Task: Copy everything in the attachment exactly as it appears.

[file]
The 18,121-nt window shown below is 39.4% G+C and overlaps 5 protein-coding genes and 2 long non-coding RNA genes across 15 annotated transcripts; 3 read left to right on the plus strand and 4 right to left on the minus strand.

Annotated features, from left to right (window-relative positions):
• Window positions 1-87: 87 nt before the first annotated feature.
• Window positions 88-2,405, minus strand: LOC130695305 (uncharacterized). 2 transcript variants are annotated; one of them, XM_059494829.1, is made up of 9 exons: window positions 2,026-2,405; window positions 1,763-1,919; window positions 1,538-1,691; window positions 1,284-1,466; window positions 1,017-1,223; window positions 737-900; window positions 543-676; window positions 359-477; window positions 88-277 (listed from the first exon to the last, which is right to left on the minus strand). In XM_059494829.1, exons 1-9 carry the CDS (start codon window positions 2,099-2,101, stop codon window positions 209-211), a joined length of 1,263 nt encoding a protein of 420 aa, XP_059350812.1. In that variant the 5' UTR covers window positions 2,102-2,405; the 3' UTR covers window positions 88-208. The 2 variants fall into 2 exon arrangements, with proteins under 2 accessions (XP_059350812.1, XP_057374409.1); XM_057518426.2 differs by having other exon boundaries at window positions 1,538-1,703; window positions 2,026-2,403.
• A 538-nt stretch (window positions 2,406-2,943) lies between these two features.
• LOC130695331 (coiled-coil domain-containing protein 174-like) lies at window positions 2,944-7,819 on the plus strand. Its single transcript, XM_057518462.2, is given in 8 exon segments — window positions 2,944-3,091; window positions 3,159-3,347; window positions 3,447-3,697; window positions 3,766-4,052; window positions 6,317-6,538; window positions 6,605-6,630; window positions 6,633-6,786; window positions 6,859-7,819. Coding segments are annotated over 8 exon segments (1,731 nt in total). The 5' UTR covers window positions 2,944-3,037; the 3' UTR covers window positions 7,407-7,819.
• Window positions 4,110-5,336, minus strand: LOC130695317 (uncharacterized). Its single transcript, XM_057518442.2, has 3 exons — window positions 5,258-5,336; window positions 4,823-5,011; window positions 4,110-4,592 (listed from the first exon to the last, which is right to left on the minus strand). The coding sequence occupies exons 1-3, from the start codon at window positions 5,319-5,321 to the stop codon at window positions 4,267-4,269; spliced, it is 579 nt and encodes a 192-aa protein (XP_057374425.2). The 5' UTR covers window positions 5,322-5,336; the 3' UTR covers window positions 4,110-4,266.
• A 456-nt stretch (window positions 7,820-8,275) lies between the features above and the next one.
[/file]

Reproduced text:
The 18,121-nt window shown below is 39.4% G+C and overlaps 5 protein-coding genes and 2 long non-coding RNA genes across 15 annotated transcripts; 3 read left to right on the plus strand and 4 right to left on the minus strand.

Annotated features, from left to right (window-relative positions):
• Window positions 1-87: 87 nt before the first annotated feature.
• Window positions 88-2,405, minus strand: LOC130695305 (uncharacterized). 2 transcript variants are annotated; one of them, XM_059494829.1, is made up of 9 exons: window positions 2,026-2,405; window positions 1,763-1,919; window positions 1,538-1,691; window positions 1,284-1,466; window positions 1,017-1,223; window positions 737-900; window positions 543-676; window positions 359-477; window positions 88-277 (listed from the first exon to the last, which is right to left on the minus strand). In XM_059494829.1, exons 1-9 carry the CDS (start codon window positions 2,099-2,101, stop codon window positions 209-211), a joined length of 1,263 nt encoding a protein of 420 aa, XP_059350812.1. In that variant the 5' UTR covers window positions 2,102-2,405; the 3' UTR covers window positions 88-208. The 2 variants fall into 2 exon arrangements, with proteins under 2 accessions (XP_059350812.1, XP_057374409.1); XM_057518426.2 differs by having other exon boundaries at window positions 1,538-1,703; window positions 2,026-2,403.
• A 538-nt stretch (window positions 2,406-2,943) lies between these two features.
• LOC130695331 (coiled-coil domain-containing protein 174-like) lies at window positions 2,944-7,819 on the plus strand. Its single transcript, XM_057518462.2, is given in 8 exon segments — window positions 2,944-3,091; window positions 3,159-3,347; window positions 3,447-3,697; window positions 3,766-4,052; window positions 6,317-6,538; window positions 6,605-6,630; window positions 6,633-6,786; window positions 6,859-7,819. Coding segments are annotated over 8 exon segments (1,731 nt in total). The 5' UTR covers window positions 2,944-3,037; the 3' UTR covers window positions 7,407-7,819.
• Window positions 4,110-5,336, minus strand: LOC130695317 (uncharacterized). Its single transcript, XM_057518442.2, has 3 exons — window positions 5,258-5,336; window positions 4,823-5,011; window positions 4,110-4,592 (listed from the first exon to the last, which is right to left on the minus strand). The coding sequence occupies exons 1-3, from the start codon at window positions 5,319-5,321 to the stop codon at window positions 4,267-4,269; spliced, it is 579 nt and encodes a 192-aa protein (XP_057374425.2). The 5' UTR covers window positions 5,322-5,336; the 3' UTR covers window positions 4,110-4,266.
• A 456-nt stretch (window positions 7,820-8,275) lies between the features above and the next one.